In the 1875 amendment to the Judiciary Act,
Congress discarded the less exact word 'alien' and adopted almost verbatim the language of the Constitution investing the federal courts with alienage jurisdiction. This provision was continued substantially unchanged in the revised Judicial Code of 1948.
The cases relied on by plaintiff which use the words 'alien' or 'foreigner' in substitution for the statutory or constitutional phrase do not involve stateless persons, a quite understandable circumstance since problems associated with that status are of recent vintage. See Houghton Mifflin Co. v. Stackpole Sons, Inc., 2 Cir., 1939, 104 F.2d 306, 309, certiorari denied 1939, 308 U.S. 597, 60 S. Ct. 131, 84 L. Ed. 499. Thus, in Vidal v. South American Securities Co., 2 Cir., 1922, 276 F. 855, plaintiff was a citizen of Uruguay, in Roberto v. Hartford Fire Insurance Co., 7 Cir., 1949, 177 F.2d 811, 814, certiorari denied 1950, 339 U.S. 920, 70 S. Ct. 622, 94 L. Ed. 1343, plaintiff was found to 'at least have the status of a subject of' Italy and in Keating v. Pennsylvania Co., D.C.N.D.1917, 245 F. 155, plaintiff was a subject of the King of Great Britain.
Plaintiff further contends that to deny federal jurisdiction in this case is to render the defendant immune from suit in the federal court. Although it is true that the effect will be to deny the federal forum to the plaintiff, it is not tantamount to a grant of immunity to the defendant. The result is not to deny justice to the plaintiff; it may sue in the state courts. The denial of jurisdiction goes no further than to prevent access to a tribunal of limited powers whose jurisdiction, for reasons good or bad, has not been thought appropriate to such controversies. Ex parte Edelstein, 2 Cir., 1929, 30 F.2d 636, certiorari denied 1929, 279 U.S. 851, 49 S. Ct. 347, 73 L. Ed. 994. Two recent cases illustrate this point in a context similar to that presented in the instant case.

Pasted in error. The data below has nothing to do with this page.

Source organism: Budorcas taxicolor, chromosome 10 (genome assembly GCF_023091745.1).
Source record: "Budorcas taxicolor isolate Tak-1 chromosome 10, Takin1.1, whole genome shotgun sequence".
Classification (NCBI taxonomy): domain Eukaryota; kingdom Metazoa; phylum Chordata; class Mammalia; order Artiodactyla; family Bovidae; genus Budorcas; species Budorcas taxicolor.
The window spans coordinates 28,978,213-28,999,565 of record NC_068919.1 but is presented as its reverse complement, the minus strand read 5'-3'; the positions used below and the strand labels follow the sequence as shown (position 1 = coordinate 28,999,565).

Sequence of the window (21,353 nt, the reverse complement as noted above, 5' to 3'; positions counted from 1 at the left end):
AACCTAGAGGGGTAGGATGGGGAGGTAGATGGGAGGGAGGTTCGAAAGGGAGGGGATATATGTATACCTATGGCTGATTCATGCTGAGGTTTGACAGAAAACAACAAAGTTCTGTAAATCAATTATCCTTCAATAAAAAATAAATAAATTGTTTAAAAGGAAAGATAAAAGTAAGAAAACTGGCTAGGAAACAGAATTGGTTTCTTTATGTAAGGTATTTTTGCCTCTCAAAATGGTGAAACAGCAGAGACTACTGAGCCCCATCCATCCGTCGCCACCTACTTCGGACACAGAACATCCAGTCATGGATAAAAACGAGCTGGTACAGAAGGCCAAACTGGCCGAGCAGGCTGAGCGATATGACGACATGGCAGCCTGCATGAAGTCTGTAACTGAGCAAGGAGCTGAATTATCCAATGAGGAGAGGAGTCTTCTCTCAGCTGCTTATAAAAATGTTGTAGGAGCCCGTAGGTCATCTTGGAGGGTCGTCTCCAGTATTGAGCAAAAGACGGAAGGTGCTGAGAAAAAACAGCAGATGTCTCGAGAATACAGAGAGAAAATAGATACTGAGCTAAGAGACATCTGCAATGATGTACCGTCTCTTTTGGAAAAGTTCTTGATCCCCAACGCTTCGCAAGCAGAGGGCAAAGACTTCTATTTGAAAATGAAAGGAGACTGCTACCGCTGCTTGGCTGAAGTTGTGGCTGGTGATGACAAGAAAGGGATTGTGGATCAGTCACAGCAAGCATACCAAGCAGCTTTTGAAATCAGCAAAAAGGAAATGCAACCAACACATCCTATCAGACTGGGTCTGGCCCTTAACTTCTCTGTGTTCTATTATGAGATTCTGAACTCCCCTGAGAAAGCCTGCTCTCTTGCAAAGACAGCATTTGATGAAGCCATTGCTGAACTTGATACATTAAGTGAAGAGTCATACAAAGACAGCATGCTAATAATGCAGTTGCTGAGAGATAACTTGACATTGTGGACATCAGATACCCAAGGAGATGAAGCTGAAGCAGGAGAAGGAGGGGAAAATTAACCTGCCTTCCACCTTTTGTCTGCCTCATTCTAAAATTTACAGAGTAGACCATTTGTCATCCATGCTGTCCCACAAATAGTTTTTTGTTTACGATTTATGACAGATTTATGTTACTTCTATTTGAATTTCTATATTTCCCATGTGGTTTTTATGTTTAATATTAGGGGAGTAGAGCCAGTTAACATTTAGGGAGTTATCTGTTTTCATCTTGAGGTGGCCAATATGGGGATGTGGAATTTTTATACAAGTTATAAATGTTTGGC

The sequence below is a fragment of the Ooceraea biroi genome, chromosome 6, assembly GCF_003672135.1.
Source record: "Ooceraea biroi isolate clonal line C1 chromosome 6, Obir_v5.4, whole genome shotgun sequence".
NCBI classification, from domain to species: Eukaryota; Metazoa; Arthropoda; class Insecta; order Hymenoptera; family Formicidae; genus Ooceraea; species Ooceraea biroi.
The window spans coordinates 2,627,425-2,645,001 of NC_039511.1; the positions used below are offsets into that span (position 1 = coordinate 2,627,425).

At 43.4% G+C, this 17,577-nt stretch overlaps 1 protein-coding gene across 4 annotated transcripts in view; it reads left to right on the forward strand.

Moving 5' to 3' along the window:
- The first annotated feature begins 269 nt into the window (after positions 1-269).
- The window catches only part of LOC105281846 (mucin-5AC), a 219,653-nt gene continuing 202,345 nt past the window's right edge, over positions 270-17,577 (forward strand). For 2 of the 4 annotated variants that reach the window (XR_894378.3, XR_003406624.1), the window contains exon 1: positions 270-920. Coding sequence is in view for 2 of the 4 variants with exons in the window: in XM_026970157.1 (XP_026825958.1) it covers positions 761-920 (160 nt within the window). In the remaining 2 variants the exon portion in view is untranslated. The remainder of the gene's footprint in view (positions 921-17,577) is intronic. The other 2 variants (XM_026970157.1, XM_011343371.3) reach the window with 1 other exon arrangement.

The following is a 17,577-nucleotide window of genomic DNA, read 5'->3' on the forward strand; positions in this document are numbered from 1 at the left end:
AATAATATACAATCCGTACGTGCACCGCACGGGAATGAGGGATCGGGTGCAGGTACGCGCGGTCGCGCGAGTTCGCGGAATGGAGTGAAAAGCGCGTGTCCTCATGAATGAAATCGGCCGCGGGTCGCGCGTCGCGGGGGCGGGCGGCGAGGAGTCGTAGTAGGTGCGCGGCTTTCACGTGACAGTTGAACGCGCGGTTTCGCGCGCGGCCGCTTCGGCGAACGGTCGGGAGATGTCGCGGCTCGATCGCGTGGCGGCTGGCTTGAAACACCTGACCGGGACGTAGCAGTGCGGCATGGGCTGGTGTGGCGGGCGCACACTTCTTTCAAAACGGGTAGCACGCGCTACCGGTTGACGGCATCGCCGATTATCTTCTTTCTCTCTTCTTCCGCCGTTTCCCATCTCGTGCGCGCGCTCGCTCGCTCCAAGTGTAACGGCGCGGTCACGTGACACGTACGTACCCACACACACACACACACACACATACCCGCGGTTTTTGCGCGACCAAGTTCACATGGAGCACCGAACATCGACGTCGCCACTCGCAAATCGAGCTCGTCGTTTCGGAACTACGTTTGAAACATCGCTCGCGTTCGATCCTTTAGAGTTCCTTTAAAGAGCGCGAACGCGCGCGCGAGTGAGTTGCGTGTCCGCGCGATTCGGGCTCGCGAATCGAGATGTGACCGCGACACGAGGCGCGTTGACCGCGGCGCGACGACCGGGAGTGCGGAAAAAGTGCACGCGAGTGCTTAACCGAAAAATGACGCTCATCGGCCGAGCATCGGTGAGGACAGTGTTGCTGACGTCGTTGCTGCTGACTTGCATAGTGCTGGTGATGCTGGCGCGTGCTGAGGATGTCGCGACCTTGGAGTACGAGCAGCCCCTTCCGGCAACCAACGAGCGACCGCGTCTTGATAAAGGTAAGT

In Medvedieff v. Cities Service Oil Co., D.C.S.D.N.Y.1940, 35 F.Supp. 999, the plaintiff sought to remand the cause to the state court after it had been removed on the defendant's petition. It appeared that plaintiff was a native of Russia who had become a naturalized citizen of Italy. Faced with evidence that the plaintiff's Italian citizenship had been revoked, the defendant was unable to establish that plaintiff was a citizen or subject of a foreign state. The motion to remand was therefore granted.